Telecommute (verb): to work from home, communicating with a central workplace using equipment such as telephones, fax machines, and modems.
Telecommute; the word sounds as though it opposes the freedom that a freelance writing life should bring, and is therefore in no way desirable. But in an age when technology and e-commerce is being embraced by so many organisations, the word ‘telecommute’ has come to represent the key to a door of opportunity for freelance writers, more than any other word in the English dictionary before it.
But like anything else in this world that sounds good, how much of that should be taken with a pinch of salt? Everything has a cost, so let’s take a look at the pros and cons, from a freelance writer’s perspective, of telecommuting.
Look at the word closely, and immediately you will begin to see what it has going for it. Tele – commute: the ability to “commute” anywhere in the world, without actually leaving the comfort of your own home. In other words, the world truly is your oyster.
Being able to work for any company, anywhere in the world, opens up opportunities for freelance writers that were never dreamt of prior to the birth of the Internet. Effectively, it means that there are no longer any barriers to who can work for whom, and thanks to e-mail, communication between the employer and the employee is faster than it has ever been.
Telecommuting cuts out the need for work permits, and gives employers a much wider scope to choose from, as they are no longer restricted geographically over whom they hire. Skill and talent alone, can once again be a major factor.
Travel and the Environment
Not owning a car – for whatever reason – is no longer a barrier to being able to earn money. As a telecommuter, the only thing you need to get started is a PC, an Internet connection, a desk, a chair, and the motivation.
If you are a believer in environmental causes, then telecommuting can allow you to earn while doing your bit for the environment. Global warming is a benefactor of telecommuting!
Determine Your Own Schedule
Freelance writing already allows you to determine your own working schedule. In the world of telecommuting, there is no such thing as 9 to 5. If you have a young family this can be of huge benefit, in that you can organise work around child care requirements, and shopping trips to purchase necessities.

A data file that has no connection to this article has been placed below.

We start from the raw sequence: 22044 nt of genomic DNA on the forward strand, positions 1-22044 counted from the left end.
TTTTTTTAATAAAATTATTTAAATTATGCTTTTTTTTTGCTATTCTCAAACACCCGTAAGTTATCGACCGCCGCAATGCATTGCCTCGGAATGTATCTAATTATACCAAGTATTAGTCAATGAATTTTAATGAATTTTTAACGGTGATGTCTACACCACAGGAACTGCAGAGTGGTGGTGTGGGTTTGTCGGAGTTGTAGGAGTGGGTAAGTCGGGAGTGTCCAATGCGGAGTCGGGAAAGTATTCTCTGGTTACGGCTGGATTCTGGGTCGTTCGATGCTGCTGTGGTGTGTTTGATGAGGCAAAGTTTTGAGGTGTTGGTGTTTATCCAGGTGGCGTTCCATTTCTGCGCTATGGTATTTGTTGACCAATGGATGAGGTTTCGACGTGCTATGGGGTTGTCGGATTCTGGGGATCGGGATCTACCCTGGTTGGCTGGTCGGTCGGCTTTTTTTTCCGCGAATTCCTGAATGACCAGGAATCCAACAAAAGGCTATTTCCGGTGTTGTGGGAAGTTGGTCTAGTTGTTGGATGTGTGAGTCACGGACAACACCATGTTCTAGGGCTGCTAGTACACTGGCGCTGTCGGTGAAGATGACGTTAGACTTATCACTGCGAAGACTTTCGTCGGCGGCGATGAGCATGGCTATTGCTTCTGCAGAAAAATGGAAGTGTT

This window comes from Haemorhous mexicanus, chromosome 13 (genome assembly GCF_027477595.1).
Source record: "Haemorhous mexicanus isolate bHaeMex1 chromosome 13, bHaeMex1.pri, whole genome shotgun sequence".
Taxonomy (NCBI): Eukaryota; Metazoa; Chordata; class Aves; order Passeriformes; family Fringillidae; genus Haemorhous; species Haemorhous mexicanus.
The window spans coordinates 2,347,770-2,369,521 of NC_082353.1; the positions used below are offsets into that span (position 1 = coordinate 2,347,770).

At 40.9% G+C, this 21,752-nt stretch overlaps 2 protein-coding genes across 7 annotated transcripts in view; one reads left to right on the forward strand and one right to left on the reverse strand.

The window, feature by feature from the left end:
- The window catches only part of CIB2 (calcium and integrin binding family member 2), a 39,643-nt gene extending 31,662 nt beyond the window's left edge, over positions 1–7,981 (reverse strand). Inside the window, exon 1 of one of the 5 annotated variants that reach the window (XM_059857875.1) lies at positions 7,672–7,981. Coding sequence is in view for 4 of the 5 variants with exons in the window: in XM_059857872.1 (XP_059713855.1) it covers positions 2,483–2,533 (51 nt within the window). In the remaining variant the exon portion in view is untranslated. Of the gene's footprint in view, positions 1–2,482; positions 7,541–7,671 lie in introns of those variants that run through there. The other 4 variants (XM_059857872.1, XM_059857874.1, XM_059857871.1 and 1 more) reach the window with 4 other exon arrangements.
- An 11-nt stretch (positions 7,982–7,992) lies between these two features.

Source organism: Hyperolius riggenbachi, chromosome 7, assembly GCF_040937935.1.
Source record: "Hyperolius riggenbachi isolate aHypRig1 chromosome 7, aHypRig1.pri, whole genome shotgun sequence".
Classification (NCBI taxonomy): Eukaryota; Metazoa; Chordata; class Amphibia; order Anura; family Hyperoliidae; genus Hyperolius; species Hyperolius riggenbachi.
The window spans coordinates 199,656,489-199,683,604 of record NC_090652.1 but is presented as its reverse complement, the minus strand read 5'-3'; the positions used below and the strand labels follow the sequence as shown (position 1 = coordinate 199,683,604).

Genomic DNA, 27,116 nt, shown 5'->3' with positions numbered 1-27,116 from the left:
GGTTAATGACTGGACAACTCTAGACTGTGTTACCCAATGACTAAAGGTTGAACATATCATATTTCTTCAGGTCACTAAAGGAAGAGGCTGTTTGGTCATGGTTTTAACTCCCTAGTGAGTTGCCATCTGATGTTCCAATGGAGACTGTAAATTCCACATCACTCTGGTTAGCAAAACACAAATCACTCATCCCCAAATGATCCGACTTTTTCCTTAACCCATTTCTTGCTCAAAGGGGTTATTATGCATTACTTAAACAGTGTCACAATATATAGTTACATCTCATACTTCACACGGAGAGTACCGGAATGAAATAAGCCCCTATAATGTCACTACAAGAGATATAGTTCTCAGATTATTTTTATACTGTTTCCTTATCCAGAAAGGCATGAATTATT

It’s also a huge benefit when dealing with companies on the other side of the world. For example, if a freelance writer in the U.K. gets contracted to a company in California, the time difference is negated because he can keep in touch through email.
Telecommuting means working from home can be as flexible as the freelance writer desires, but it also means the more jobs he gets from overseas, the more he can feel alienated on a much grander scale.
We all know that writing is a solitary business, but when you are telecommuting on a global scale, the feeling that your home office is a small place to work is magnified to a much greater extent. It is therefore vital for all telecommuters to make sure they get plenty of vacation time and contact with the outside world. Sanity is a treasured commodity.
Dealing with clients in a telecommuting situation, also puts the freelance writer at risk of severe frustration if they are required to work with other writers on a project, especially if they are also spread around the world.
Having no face to face contact with your client or team can often make the freelance writer feel vulnerable, because without the personal aspect, one mistake could be enough to see you dropped at the click of a button.
Being on the other side of the planet to your client also means that although email is generally fast and reliable, there is always the scope that emails may be misinterpreted. For example, while you could read your brief in the wrong way and submit the wrong article, it also means your client may take something you say in entirely the wrong way, and end up being offended. Neither scenario is good if a long-term working relationship is at stake.
A freelance writer telecommuting for an overseas company that pays in a currency weaker than their home country, can be prone to feeling that money is being lost.
For example, a freelance writer in the U.K. who earns $200 USD for a commissioned article, will receive around £100 at the current exchange rate. It is therefore important to ensure you feel you are being paid fairly for the work you are required to submit.
Telecommuting means there is a heavy reliance placed on technology for all manners of things. These can range from merely keeping in touch with a client, to making submissions, look for work, and accepting payment. Suffer a PC crash or lose your interconnection, and you may as well be sitting on a raft in the middle of the Pacific Ocean.
It is therefore vital that every telecommuter serious about their business, takes all precautions necessary to keep their PC and peripherals fully protected.
The most vital things to remember are to have sufficient anti-virus protection software, good malware and adware scanning and removal software, a suitable firewall installation, and to take regular backups of all your data and software. It might also be a good measure to ensure your PC is regularly maintained, especially the hard drive, and that you never forget to pay your ISP bills.
The decision to work in a telecommuting capacity can open doors to the most varied and exciting work a freelance writer can possibly imagine. Try it out; if you don’t like it, it costs nothing to stop – possibly the final pro of telecommuting.